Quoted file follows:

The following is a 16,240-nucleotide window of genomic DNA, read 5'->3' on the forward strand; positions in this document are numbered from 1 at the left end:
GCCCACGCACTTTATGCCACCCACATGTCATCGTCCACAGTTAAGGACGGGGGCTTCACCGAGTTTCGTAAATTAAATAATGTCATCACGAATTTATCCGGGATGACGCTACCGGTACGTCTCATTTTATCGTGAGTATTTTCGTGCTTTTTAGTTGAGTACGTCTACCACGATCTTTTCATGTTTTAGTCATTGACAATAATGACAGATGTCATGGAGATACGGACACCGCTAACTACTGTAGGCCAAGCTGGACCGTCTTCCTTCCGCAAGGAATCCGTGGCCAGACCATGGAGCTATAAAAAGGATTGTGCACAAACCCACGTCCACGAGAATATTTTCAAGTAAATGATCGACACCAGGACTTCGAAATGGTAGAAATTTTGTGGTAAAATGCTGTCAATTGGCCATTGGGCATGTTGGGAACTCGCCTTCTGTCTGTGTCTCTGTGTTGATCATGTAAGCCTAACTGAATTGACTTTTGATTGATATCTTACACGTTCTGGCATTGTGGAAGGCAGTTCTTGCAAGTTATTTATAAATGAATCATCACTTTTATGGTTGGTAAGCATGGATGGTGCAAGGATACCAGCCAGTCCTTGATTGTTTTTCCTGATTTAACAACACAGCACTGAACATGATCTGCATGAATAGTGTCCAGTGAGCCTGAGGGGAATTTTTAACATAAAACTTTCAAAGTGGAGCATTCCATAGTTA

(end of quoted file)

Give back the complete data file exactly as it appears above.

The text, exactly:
The following is a 16,240-nucleotide window of genomic DNA, read 5'->3' on the forward strand; positions in this document are numbered from 1 at the left end:
GCCCACGCACTTTATGCCACCCACATGTCATCGTCCACAGTTAAGGACGGGGGCTTCACCGAGTTTCGTAAATTAAATAATGTCATCACGAATTTATCCGGGATGACGCTACCGGTACGTCTCATTTTATCGTGAGTATTTTCGTGCTTTTTAGTTGAGTACGTCTACCACGATCTTTTCATGTTTTAGTCATTGACAATAATGACAGATGTCATGGAGATACGGACACCGCTAACTACTGTAGGCCAAGCTGGACCGTCTTCCTTCCGCAAGGAATCCGTGGCCAGACCATGGAGCTATAAAAAGGATTGTGCACAAACCCACGTCCACGAGAATATTTTCAAGTAAATGATCGACACCAGGACTTCGAAATGGTAGAAATTTTGTGGTAAAATGCTGTCAATTGGCCATTGGGCATGTTGGGAACTCGCCTTCTGTCTGTGTCTCTGTGTTGATCATGTAAGCCTAACTGAATTGACTTTTGATTGATATCTTACACGTTCTGGCATTGTGGAAGGCAGTTCTTGCAAGTTATTTATAAATGAATCATCACTTTTATGGTTGGTAAGCATGGATGGTGCAAGGATACCAGCCAGTCCTTGATTGTTTTTCCTGATTTAACAACACAGCACTGAACATGATCTGCATGAATAGTGTCCAGTGAGCCTGAGGGGAATTTTTAACATAAAACTTTCAAAGTGGAGCATTCCATAGTTA